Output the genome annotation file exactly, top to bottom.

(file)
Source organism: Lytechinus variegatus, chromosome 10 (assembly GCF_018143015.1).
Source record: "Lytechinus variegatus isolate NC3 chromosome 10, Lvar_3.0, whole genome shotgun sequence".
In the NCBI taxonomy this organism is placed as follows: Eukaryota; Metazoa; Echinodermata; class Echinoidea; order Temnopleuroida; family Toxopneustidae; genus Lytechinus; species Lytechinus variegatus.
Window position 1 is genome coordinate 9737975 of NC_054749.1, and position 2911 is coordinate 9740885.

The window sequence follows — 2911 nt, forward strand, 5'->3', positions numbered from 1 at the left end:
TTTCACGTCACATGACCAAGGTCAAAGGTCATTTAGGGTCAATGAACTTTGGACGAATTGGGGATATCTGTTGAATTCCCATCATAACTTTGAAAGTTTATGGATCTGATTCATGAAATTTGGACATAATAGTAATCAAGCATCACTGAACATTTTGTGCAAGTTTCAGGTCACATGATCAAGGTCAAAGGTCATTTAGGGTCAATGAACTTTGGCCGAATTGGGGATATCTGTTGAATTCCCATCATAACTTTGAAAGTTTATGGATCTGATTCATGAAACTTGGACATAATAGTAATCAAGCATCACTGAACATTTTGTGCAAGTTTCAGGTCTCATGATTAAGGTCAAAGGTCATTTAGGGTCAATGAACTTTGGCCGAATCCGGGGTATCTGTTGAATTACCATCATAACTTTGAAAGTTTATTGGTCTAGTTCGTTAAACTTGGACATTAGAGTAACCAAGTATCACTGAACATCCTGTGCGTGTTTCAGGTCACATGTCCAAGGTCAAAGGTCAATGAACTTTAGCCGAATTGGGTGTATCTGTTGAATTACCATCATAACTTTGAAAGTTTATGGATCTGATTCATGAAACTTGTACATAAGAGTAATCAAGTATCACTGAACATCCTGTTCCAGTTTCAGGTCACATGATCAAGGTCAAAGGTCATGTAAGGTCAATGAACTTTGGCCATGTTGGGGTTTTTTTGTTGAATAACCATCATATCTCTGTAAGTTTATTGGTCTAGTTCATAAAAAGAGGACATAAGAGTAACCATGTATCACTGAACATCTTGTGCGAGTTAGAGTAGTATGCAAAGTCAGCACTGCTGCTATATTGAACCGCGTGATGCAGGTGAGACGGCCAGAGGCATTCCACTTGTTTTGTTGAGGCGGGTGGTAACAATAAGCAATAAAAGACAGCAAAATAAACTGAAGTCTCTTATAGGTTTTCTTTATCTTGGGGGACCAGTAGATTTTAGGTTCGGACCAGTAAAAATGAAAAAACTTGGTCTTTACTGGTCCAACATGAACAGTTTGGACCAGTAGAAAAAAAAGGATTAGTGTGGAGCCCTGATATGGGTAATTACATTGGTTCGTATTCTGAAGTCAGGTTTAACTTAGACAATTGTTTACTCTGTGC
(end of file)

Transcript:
Source organism: Lytechinus variegatus, chromosome 10 (assembly GCF_018143015.1).
Source record: "Lytechinus variegatus isolate NC3 chromosome 10, Lvar_3.0, whole genome shotgun sequence".
In the NCBI taxonomy this organism is placed as follows: Eukaryota; Metazoa; Echinodermata; class Echinoidea; order Temnopleuroida; family Toxopneustidae; genus Lytechinus; species Lytechinus variegatus.
Window position 1 is genome coordinate 9737975 of NC_054749.1, and position 2911 is coordinate 9740885.

The window sequence follows — 2911 nt, forward strand, 5'->3', positions numbered from 1 at the left end:
TTTCACGTCACATGACCAAGGTCAAAGGTCATTTAGGGTCAATGAACTTTGGACGAATTGGGGATATCTGTTGAATTCCCATCATAACTTTGAAAGTTTATGGATCTGATTCATGAAATTTGGACATAATAGTAATCAAGCATCACTGAACATTTTGTGCAAGTTTCAGGTCACATGATCAAGGTCAAAGGTCATTTAGGGTCAATGAACTTTGGCCGAATTGGGGATATCTGTTGAATTCCCATCATAACTTTGAAAGTTTATGGATCTGATTCATGAAACTTGGACATAATAGTAATCAAGCATCACTGAACATTTTGTGCAAGTTTCAGGTCTCATGATTAAGGTCAAAGGTCATTTAGGGTCAATGAACTTTGGCCGAATCCGGGGTATCTGTTGAATTACCATCATAACTTTGAAAGTTTATTGGTCTAGTTCGTTAAACTTGGACATTAGAGTAACCAAGTATCACTGAACATCCTGTGCGTGTTTCAGGTCACATGTCCAAGGTCAAAGGTCAATGAACTTTAGCCGAATTGGGTGTATCTGTTGAATTACCATCATAACTTTGAAAGTTTATGGATCTGATTCATGAAACTTGTACATAAGAGTAATCAAGTATCACTGAACATCCTGTTCCAGTTTCAGGTCACATGATCAAGGTCAAAGGTCATGTAAGGTCAATGAACTTTGGCCATGTTGGGGTTTTTTTGTTGAATAACCATCATATCTCTGTAAGTTTATTGGTCTAGTTCATAAAAAGAGGACATAAGAGTAACCATGTATCACTGAACATCTTGTGCGAGTTAGAGTAGTATGCAAAGTCAGCACTGCTGCTATATTGAACCGCGTGATGCAGGTGAGACGGCCAGAGGCATTCCACTTGTTTTGTTGAGGCGGGTGGTAACAATAAGCAATAAAAGACAGCAAAATAAACTGAAGTCTCTTATAGGTTTTCTTTATCTTGGGGGACCAGTAGATTTTAGGTTCGGACCAGTAAAAATGAAAAAACTTGGTCTTTACTGGTCCAACATGAACAGTTTGGACCAGTAGAAAAAAAAGGATTAGTGTGGAGCCCTGATATGGGTAATTACATTGGTTCGTATTCTGAAGTCAGGTTTAACTTAGACAATTGTTTACTCTGTGC